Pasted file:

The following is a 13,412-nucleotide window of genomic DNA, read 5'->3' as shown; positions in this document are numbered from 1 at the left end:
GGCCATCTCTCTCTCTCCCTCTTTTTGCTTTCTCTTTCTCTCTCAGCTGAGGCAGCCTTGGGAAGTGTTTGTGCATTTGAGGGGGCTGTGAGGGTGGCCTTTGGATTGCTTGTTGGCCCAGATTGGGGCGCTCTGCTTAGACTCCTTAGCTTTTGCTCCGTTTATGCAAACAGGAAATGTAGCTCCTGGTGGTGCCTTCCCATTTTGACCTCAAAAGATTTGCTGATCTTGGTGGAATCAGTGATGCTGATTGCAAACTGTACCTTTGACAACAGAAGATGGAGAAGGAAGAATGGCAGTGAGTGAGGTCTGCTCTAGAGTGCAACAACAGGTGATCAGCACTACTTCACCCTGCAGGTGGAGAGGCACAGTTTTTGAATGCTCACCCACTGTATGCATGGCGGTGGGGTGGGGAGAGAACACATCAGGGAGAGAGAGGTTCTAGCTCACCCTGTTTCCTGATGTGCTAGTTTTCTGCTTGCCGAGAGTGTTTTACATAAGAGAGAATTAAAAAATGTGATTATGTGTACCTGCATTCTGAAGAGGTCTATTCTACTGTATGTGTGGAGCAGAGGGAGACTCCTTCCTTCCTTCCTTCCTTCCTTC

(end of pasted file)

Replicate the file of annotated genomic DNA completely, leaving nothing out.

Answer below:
The following is a 13,412-nucleotide window of genomic DNA, read 5'->3' as shown; positions in this document are numbered from 1 at the left end:
GGCCATCTCTCTCTCTCCCTCTTTTTGCTTTCTCTTTCTCTCTCAGCTGAGGCAGCCTTGGGAAGTGTTTGTGCATTTGAGGGGGCTGTGAGGGTGGCCTTTGGATTGCTTGTTGGCCCAGATTGGGGCGCTCTGCTTAGACTCCTTAGCTTTTGCTCCGTTTATGCAAACAGGAAATGTAGCTCCTGGTGGTGCCTTCCCATTTTGACCTCAAAAGATTTGCTGATCTTGGTGGAATCAGTGATGCTGATTGCAAACTGTACCTTTGACAACAGAAGATGGAGAAGGAAGAATGGCAGTGAGTGAGGTCTGCTCTAGAGTGCAACAACAGGTGATCAGCACTACTTCACCCTGCAGGTGGAGAGGCACAGTTTTTGAATGCTCACCCACTGTATGCATGGCGGTGGGGTGGGGAGAGAACACATCAGGGAGAGAGAGGTTCTAGCTCACCCTGTTTCCTGATGTGCTAGTTTTCTGCTTGCCGAGAGTGTTTTACATAAGAGAGAATTAAAAAATGTGATTATGTGTACCTGCATTCTGAAGAGGTCTATTCTACTGTATGTGTGGAGCAGAGGGAGACTCCTTCCTTCCTTCCTTCCTTCCTTC